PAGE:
she and the informant arrived, but that he had called his friend, who was
temporarily staying in his apartment, to middle the deal. After the friend
agreed, R.M. called Philpot back to let her know the deal was on. The State
charged Philpot with one count of conspiracy to sell dangerous drugs, one
count of possession of dangerous drugs for sale, and one count of
possession of drug paraphernalia.
8
During Philpots jury trial, the officer that interviewed
Philpot after her arrest testified that although he turned on the recording
equipment at the beginning of her interview as standard practice required,
the interview did not actually record. He further testified that he was
unsure whether the equipment ever generated a recording, or if the
recording was overwritten by something else. In either case, the officer
testified that no recording of the interview with Philpot existed. Instead, the
officer testified regarding what Philpot relayed to him during that
interview.
9
After the State rested its case-in-chief, Philpot moved for a
judgment of acquittal pursuant to Arizona Rule of Criminal Procedure 20
for the conspiracy and possession of dangerous drugs charges. The trial
court denied the motion. Philpot then requested that the trial court instruct
the jury pursuant to State v. Willits, 96 Ariz. 184, 191, 393 P.2d 274, 281
(1964), which permits the jury to infer that missing evidence would have

STATE v. PHILPOT
Decision of the Court
been exculpatory, regarding Philpots post-arrest interview recording.
Philpot argued that the recording could tend to be helpful to her because
seeing a video often can put the interview in a different light, allow the
jury to see demeanor of both the officer and the defendant. The trial court,
denying Philpots request, concluded that such instruction would invit[e]
the jury to speculate that something was relevant, where theres been no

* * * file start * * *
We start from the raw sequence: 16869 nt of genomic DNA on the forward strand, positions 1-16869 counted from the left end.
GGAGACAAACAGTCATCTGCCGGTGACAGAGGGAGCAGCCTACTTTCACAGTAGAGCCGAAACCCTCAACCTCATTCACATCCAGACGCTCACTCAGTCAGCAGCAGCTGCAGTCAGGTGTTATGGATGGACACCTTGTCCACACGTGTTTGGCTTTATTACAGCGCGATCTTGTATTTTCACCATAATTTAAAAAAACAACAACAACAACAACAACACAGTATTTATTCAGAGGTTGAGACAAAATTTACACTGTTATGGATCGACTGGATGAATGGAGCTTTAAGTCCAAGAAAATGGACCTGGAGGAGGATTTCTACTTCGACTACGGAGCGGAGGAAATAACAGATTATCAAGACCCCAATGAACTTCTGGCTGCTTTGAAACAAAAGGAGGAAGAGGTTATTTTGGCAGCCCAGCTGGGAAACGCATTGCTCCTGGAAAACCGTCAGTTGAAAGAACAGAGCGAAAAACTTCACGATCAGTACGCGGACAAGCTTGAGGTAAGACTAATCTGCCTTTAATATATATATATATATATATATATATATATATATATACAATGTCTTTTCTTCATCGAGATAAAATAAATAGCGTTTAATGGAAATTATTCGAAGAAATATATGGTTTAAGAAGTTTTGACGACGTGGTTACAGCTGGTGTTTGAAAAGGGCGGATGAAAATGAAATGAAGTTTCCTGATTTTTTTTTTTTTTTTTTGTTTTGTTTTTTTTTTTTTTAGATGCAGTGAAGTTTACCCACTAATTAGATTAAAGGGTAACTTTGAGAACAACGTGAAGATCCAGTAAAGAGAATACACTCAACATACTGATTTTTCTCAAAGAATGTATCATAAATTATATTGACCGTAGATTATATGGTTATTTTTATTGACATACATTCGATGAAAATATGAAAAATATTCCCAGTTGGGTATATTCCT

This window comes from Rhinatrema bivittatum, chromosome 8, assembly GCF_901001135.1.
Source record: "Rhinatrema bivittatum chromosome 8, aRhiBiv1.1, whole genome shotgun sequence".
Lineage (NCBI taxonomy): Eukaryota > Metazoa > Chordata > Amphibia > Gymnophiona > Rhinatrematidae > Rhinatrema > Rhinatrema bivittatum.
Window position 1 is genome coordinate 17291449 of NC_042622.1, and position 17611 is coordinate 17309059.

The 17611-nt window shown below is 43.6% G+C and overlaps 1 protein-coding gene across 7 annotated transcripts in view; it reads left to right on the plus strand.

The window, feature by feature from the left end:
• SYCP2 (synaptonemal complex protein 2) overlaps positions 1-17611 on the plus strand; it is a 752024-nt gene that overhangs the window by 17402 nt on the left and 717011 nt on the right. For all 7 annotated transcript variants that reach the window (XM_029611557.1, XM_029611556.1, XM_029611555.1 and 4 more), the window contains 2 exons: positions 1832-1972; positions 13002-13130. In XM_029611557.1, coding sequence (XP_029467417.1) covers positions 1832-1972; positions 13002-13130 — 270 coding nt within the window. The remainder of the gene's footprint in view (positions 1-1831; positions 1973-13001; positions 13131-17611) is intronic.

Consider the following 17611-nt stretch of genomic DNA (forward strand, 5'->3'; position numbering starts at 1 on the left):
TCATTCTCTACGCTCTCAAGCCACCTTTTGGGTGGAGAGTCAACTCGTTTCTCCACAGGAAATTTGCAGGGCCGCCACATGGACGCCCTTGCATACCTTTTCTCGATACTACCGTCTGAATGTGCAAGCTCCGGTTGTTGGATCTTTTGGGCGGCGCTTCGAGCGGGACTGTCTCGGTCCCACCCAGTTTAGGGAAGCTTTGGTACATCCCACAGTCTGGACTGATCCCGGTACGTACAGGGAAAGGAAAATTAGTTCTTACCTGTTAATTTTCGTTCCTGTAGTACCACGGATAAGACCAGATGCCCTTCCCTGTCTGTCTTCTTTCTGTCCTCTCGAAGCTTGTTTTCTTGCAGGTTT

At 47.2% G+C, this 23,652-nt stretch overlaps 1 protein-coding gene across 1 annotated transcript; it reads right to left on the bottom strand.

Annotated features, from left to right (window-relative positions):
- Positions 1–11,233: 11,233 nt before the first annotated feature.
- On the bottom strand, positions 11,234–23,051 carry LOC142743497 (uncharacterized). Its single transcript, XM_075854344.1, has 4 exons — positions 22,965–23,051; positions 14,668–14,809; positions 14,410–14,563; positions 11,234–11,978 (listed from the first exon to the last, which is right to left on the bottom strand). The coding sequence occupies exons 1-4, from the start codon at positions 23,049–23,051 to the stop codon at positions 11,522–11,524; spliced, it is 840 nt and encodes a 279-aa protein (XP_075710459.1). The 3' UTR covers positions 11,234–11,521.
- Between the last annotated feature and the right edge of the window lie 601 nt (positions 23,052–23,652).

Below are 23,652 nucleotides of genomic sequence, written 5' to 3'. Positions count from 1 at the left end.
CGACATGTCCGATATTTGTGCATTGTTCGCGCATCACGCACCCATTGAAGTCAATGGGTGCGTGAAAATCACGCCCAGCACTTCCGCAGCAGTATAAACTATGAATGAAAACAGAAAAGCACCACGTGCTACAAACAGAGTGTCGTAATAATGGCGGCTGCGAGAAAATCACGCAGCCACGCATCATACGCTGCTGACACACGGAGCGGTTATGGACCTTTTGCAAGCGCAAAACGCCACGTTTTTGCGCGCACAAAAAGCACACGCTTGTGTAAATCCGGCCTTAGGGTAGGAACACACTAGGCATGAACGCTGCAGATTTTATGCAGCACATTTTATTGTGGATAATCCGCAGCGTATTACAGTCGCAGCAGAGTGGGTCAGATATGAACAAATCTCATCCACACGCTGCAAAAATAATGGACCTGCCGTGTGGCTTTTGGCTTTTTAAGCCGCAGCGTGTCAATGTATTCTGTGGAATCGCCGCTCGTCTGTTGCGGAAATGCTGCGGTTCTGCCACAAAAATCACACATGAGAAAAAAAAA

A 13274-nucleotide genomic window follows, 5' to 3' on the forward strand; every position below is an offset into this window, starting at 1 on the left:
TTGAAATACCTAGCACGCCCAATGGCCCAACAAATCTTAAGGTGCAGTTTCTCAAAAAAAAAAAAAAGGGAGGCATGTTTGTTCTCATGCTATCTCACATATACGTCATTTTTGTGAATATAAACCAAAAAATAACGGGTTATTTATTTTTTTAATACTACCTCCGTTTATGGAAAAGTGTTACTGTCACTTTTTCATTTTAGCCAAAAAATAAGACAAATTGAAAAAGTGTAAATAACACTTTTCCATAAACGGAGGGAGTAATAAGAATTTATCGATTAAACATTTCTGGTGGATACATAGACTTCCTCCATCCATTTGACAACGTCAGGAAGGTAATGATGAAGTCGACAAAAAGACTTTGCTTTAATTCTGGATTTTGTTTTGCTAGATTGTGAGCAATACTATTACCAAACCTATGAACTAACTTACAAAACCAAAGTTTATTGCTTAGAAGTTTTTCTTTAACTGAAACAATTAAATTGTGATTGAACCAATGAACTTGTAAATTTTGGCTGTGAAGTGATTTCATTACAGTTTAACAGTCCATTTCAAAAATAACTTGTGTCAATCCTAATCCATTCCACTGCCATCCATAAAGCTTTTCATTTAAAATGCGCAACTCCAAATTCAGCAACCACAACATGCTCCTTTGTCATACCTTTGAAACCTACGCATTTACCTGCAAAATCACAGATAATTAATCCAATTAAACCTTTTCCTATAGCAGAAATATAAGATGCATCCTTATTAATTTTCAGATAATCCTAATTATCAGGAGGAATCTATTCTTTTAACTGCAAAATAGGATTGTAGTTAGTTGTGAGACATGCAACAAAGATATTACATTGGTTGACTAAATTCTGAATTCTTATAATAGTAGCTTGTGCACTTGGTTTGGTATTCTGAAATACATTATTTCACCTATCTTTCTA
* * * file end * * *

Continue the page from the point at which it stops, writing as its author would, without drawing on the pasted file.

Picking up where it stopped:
testimony whatsoever suggesting the inaccuracy of the officers relating to
what happened. The jury convicted Philpot on all counts.
10
The trial court sentenced Philpot to mitigated and concurrent
sentences of 4 years imprisonment for the conspiracy conviction, 6.5 years
imprisonment for the possession conviction, and 6 months imprisonment
for the paraphernalia conviction, applying 63 days presentence
incarceration credit for each sentence. The trial court also sentenced Philpot
to 11 months of community supervision after her prison sentences. Finally,
the trial court imposed fines and administrative fees. Philpot timely
appealed.
DISCUSSION
11
We review Philpots convictions and sentences for
fundamental error. See State v. Gendron, 168 Ariz. 153, 155, 812 P.2d 626, 628
(1991).
12
Counsel for Philpot has advised this Court that after a diligent
search of the entire record, she has found no arguable question of law. We
have read and considered counsels brief and fully reviewed the record for
reversible error. See Leon, 104 Ariz. at 300, 451 P.2d at 881. We find none. All
of the proceedings were conducted in compliance with the Arizona Rules
of Criminal Procedure. So far as the record reveals, Philpot was represented
by counsel at all stages of the proceedings, and the sentence imposed was
within the statutory limits. We decline to order briefing, and we affirm
Philpots convictions and sentences.
13
Upon the filing of this decision, defense counsel shall inform
Philpot of the status of her appeal and of her future options. Defense
counsel has no further obligations unless, upon review, counsel finds an
issue appropriate for submission to the Arizona Supreme Court by petition
for review. See State v. Shattuck, 140 Ariz. 582, 58485, 684 P.2d 154, 15657
(1984). Philpot shall have 30 days from the date of this decision to proceed,
if she desires, with a pro per motion for reconsideration or a petition for
review.

STATE v. PHILPOT
Decision of the Court
CONCLUSION
14

For the foregoing reasons, we affirm.